Skip to content

Manger ep. 1, Quiz 90: passer à la caisse

    What can “passer à la caisse” mean? There might be a couple meanings… What do you hear in this clip of French in the wild? Start at any level, choose how much of the transcript you see and fill in the blanks!

    This clip is from Manger Episode 1. Listen and fill in what you hear below. Read more and find a translation below. Listen to the full episode here.

    8 seconds, 30 words

    This audio sample and transcription is from Manger ep. 1. We do not own the content. Listen to the entire episode

    ' -. ' ',.
    ' mini-révolution. J'étaisfièrepassercaissedéfaire j'avais,.
    C'est mini-révolution. J'étaistropfièrepasseràcaissedéfaireque j'avaisfaittouteenfance,savoirmangersucré.

    to take the plunge

    Do you think she means “take the plunge” or do you think she means literally go to the cash register? She is at Monoprix, after all…. It seems both could work.

    Also, I wonder if the “savoir” in this phrase is an intentional use, implying conscious awareness or understanding of how to consume such foods. This would suggest a certain level of control or intention in their eating habits. What do you think?

    What’s opening up for you in this clip?

    The snippet in English

    Find a translation of this snippet here, how much of this did you hear?

    C’est un peu une mini-révolution pour moi. J’étais trop fière de passer à la caisse et de me défaire de ce que j’avais fait toute mon enfance, savoir manger sucré.

    It was a bit of a mini-revolution for me. I was too proud to take the plunge and do away with what I’d done all my childhood, which was to eat sweets.

    The above translation from Deepl. Source

    What does “trop fière” mean?

    The phrase “trop fière” in French translates to “too proud” or “very proud” in English. “Trop” means “too” or “very” in French, and “fière” is the feminine form of the adjective “fier” which means “proud.”

    Examples:

    • “Je suis trop fière de ma fille pour avoir obtenu son diplôme avec distinction.” (I am so proud of my daughter for graduating with honors.)
    • “Il était trop fier de lui après avoir remporté la compétition.” (He was very proud of himself after winning the competition.)
    • “Elle est trop fière de son nouvel emploi dans une grande entreprise.” (She is too proud of her new job in a big company.)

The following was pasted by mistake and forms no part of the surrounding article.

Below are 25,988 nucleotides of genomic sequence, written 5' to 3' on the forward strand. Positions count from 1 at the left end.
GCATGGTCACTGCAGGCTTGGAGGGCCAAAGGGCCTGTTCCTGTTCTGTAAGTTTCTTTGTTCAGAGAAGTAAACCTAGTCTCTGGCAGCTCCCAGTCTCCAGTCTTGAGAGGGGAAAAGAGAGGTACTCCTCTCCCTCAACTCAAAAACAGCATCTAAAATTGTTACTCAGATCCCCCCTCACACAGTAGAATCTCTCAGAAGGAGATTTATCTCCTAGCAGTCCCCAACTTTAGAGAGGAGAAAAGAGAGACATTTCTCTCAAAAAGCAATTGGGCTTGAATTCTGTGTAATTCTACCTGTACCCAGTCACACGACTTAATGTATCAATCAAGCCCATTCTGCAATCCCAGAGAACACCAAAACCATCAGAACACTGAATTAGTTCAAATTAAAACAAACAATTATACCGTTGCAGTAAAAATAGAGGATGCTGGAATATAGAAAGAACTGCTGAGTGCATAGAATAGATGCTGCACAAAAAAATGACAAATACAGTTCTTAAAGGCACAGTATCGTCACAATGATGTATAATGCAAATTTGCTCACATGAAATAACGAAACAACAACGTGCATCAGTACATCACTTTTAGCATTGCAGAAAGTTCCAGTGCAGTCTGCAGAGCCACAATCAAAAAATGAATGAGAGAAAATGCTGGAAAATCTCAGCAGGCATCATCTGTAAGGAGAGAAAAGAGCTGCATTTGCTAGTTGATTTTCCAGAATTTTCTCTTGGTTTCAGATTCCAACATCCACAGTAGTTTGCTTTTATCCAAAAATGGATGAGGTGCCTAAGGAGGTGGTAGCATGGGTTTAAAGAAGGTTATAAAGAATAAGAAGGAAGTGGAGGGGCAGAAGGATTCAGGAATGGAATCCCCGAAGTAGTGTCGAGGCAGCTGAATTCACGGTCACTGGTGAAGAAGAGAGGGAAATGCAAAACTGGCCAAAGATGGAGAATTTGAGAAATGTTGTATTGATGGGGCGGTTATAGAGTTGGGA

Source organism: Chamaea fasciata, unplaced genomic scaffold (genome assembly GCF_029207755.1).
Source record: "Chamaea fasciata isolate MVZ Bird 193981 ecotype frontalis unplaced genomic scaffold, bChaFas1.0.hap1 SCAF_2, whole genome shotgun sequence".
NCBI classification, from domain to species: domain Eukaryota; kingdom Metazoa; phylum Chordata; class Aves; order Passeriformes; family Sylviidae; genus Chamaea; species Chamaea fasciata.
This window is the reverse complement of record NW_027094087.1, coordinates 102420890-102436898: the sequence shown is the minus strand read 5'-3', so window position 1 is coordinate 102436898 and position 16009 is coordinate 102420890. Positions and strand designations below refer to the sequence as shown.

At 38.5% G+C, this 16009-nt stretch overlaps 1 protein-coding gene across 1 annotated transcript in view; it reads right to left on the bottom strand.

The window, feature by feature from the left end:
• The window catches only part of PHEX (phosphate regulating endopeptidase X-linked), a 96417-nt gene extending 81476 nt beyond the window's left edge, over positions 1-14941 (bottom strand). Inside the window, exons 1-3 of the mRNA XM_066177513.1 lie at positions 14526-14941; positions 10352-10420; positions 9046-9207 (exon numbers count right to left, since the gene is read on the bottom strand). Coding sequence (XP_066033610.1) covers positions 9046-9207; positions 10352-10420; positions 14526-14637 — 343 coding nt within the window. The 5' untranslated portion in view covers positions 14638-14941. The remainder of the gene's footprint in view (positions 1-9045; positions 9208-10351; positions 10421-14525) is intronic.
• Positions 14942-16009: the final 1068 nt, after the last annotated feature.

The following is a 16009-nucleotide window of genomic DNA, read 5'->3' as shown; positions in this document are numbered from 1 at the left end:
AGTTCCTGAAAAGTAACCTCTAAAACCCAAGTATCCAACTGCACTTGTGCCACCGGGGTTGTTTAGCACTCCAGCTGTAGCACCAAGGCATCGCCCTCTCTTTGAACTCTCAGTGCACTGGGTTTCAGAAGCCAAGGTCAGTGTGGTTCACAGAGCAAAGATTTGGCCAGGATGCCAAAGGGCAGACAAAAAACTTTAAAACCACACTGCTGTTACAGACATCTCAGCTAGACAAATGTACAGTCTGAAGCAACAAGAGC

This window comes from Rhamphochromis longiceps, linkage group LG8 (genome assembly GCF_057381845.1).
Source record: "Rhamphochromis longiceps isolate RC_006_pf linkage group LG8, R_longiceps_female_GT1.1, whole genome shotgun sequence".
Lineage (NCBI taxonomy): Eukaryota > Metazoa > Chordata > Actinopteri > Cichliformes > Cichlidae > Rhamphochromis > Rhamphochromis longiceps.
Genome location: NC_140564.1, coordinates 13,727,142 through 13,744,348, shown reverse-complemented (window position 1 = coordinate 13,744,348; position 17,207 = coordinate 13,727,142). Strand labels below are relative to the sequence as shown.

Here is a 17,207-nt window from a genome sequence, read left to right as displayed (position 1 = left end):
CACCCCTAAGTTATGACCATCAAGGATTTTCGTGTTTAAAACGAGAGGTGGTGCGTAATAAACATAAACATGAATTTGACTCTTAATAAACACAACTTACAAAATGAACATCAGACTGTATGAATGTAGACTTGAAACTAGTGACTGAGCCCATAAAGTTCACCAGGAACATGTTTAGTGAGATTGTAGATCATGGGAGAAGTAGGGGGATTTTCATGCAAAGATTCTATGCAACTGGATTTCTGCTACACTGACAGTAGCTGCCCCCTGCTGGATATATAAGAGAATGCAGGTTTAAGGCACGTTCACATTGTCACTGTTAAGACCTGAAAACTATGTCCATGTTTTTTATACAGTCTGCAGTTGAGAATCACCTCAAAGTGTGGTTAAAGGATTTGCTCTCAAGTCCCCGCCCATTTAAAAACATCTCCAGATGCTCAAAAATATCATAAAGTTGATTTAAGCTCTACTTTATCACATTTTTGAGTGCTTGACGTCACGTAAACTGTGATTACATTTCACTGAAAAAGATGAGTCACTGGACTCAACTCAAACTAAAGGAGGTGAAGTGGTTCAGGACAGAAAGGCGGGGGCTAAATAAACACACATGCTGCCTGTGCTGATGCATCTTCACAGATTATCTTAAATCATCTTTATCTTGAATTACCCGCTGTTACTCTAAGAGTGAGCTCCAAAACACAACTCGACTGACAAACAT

What does “passer à la caisse” mean?

    The phrase “passer à la caisse” is an idiomatic expression in French. It’s interesting to see Deepl’s translation as “take the plunge”! Do you think she means that or do you think she means literally go to the cash register? She is at Monoprix, after all…

    Literal Meaning: “Passer à la caisse” literally translates to “to go to the cash register” or “to go through the checkout.” It refers to the action of moving to the cash register area in a store or supermarket to pay for your purchases.

    Figurative Meaning: Figuratively, “passer à la caisse” is used to convey the idea of paying or settling a bill, both in a literal and metaphorical sense. It can imply the need to pay a financial obligation, face the consequences of one’s actions, or accept the outcomes or responsibilities of a situation.

    Example:

    • “Je vais passer à la caisse pour régler mes achats” (I’m going to the checkout to pay for my purchases)
    • “Il va devoir passer à la caisse pour ses erreurs” (He will have to face the consequences for his mistakes).

    In a broader sense, “passer à la caisse” can also refer to the idea of “paying the price” for something, whether it be in terms of effort, sacrifice, or facing the repercussions of a decision. Idiomatic

    The phrase is commonly used in everyday conversation and can be applied in various contexts, such as in retail settings, financial discussions, or even when talking about facing consequences or taking responsibility.

    What does “me défaire” mean?

    I love deepl’s translation of this phrase above “to take the plunge”.

    The reflexive pronoun “me” indicates that the action of “défaire” is being performed on oneself. The verb “défaire” means “to undo,” “to untie,” or “to dismantle.” “Me défaire” can be translated as “to undo myself” or “to free myself.”

    It suggests the act of getting rid of or breaking free from something, either physically or metaphorically.

    Example:

    • “Je me suis défaite de mes mauvaises habitudes” (I got rid of my bad habits)
    • “Il faut que je me défasse de cette idée” (I need to let go of this idea).

    What did you love about this?

    Comment below with your feedback! Tells us what you think. Send a note or leave a comment below. We appreciate the feedback. Also, we’re always looking for partners to build this site and grow the content available.

    What can “passer à la caisse” mean? There might be a couple meanings… What do you hear in this clip of French in the wild? Start at any level, choose how much of the transcript you see and fill in the blanks!

    Leave a Reply

    Your email address will not be published. Required fields are marked *